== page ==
Cambridge Rindge and Latin School
Cambridge, MA

Theresa Chen and Serwah Danquah
Stanley Center for Psychiatric Research | Klarman Cell Observatory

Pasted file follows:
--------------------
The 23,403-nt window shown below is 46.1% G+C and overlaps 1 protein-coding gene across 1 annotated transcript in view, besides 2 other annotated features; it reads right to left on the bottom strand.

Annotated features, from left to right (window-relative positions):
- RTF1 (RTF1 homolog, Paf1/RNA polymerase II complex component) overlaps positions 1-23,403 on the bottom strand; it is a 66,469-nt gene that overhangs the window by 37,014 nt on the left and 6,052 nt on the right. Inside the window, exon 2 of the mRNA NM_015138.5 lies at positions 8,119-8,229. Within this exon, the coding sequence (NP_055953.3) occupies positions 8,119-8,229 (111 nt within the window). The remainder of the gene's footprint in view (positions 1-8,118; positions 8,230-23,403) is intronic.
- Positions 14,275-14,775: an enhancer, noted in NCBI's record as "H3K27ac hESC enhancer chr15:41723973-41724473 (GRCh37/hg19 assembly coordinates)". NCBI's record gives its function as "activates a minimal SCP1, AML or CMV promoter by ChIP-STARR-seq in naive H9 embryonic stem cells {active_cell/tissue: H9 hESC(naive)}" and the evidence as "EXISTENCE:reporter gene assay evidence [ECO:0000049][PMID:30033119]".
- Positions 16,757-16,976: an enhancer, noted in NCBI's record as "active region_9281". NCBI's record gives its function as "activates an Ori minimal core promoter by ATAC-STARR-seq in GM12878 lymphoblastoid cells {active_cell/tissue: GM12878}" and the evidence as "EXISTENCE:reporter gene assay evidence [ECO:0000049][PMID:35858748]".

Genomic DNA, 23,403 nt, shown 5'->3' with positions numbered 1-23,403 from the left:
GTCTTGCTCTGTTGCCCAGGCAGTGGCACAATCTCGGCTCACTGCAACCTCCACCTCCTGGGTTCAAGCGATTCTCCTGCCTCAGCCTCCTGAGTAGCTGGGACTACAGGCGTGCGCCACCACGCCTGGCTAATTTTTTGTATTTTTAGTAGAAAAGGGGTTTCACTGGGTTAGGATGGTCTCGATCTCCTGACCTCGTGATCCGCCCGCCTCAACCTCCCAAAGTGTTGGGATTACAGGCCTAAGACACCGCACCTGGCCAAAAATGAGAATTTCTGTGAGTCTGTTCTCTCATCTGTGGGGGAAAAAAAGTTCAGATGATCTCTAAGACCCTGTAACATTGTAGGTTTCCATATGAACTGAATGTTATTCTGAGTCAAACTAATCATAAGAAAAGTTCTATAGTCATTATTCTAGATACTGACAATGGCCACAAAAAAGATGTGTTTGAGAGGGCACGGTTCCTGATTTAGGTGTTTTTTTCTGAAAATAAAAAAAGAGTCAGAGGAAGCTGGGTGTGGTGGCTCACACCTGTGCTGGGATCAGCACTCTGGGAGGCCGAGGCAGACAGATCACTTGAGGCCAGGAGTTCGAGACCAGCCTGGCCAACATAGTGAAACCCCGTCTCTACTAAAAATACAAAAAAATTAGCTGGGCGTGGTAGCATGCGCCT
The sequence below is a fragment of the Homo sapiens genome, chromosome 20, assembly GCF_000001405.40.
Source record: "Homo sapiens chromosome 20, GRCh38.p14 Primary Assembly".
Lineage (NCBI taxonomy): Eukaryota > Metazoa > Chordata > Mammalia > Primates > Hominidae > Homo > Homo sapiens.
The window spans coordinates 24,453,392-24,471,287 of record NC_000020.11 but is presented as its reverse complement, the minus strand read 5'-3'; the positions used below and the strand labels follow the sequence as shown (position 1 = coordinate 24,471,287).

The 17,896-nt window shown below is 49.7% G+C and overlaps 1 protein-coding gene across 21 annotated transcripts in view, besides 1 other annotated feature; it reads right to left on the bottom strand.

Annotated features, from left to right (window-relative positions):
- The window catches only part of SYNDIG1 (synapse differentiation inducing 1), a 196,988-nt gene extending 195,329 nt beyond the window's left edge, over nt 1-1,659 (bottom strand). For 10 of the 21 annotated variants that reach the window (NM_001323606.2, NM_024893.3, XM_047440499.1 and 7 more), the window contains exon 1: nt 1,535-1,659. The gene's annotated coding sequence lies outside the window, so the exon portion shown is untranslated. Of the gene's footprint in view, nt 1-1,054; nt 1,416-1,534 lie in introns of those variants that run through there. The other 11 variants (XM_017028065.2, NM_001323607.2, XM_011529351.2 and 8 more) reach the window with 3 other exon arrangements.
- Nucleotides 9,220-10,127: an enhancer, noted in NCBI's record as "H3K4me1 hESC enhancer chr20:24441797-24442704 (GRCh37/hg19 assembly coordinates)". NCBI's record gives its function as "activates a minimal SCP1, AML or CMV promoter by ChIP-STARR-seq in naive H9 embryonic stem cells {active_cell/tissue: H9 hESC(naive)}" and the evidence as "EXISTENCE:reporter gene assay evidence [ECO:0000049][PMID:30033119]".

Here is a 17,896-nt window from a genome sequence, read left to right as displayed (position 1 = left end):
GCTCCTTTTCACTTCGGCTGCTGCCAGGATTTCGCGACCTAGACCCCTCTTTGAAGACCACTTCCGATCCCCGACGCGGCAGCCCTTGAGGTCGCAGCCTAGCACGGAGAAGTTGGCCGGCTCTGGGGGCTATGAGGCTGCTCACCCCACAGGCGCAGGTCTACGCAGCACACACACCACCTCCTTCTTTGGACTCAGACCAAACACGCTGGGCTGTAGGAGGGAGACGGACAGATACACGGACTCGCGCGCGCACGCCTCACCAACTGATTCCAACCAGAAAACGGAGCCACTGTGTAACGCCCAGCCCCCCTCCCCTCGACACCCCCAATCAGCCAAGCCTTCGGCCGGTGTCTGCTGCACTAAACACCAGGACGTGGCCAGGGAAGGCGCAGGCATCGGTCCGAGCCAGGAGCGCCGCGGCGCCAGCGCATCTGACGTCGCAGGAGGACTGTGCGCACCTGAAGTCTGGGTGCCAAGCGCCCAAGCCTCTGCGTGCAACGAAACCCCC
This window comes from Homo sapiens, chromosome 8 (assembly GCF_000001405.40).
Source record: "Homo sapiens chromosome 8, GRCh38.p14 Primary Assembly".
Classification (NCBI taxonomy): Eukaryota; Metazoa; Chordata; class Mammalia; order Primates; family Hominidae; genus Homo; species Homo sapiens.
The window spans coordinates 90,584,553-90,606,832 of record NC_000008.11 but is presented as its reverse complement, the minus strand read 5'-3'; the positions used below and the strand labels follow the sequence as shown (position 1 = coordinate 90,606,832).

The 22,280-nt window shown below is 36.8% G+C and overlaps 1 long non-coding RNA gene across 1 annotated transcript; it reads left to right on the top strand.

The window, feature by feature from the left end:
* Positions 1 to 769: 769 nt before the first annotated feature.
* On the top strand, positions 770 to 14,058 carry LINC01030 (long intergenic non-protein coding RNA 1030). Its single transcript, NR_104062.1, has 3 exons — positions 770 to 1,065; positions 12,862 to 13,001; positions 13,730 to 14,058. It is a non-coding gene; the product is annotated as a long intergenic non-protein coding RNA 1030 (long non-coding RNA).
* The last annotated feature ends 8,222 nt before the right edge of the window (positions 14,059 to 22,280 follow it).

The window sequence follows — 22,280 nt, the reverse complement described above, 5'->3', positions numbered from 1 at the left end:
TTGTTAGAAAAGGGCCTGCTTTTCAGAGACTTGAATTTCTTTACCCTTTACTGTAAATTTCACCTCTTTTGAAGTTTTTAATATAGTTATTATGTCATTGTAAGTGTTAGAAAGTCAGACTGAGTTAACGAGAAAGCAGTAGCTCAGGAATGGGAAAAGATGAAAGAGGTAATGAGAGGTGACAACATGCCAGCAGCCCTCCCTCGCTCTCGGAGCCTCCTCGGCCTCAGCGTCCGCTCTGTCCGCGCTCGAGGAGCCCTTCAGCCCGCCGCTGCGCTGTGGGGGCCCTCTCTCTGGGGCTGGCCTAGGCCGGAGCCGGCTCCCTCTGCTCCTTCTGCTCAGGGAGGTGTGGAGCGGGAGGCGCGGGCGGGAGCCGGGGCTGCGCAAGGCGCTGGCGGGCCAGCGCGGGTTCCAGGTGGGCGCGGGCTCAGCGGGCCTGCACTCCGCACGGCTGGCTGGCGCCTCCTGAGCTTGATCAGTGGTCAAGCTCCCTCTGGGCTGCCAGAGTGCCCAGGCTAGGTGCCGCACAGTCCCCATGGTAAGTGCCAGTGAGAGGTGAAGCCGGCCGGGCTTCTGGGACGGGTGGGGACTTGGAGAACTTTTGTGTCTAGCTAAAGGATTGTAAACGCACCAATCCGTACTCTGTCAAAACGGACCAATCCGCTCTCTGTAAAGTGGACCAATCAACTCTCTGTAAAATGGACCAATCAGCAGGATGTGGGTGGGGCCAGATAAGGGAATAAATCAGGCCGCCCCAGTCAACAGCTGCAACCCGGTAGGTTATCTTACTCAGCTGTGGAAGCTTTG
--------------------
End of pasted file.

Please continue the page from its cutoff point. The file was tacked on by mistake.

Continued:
Recent efforts to understand the biology of schizophrenia and autism have identified risk genes associated with these diseases. However, it is not understood how these genetic variants increase the risk of developing schizophrenia and autism. To understand the link between a gene and its role, scientists will often get rid of the function of that gene to see the effects of its absence. A common tool used to achieve this is CRISPR interference (CRISPRi), a technique that allows scientists to decrease the abundance of a protein without altering the gene sequence. CRISPRi works by using a special protein called dCas9, which can form a complex with a short RNA sequence that guides the structure to the target gene to be silenced. This summer, Nourin and her partner Mary set out to design and clone guides targeting different risk genes that will later be tested in astrocytes and neuronal progenitor cells. The guides were added to a vector containing a protein barcode, also called ProCode. ProCodes act as a label to help identify cells containing specific guides, which enables the study of multiple genes at the same time. Nourin had an extremely productive summer and was able to design and clone about 20 different guides. Through her efforts, she helped spearhead the first steps towards elucidating the role of various risk genes in the development of schizophrenia and autism. Nourin’s work will impact a plethora of individuals. When reflecting about her favorite thing about the Broad, Nourin highlights she was able to “actively participate in research projects that will help others.” Additionally, she acknowledged the supportive environment that exists at the Broad: “My favorite part of being a Broadie is being able to participate in a unique learning environment that encourages one to always move forward.”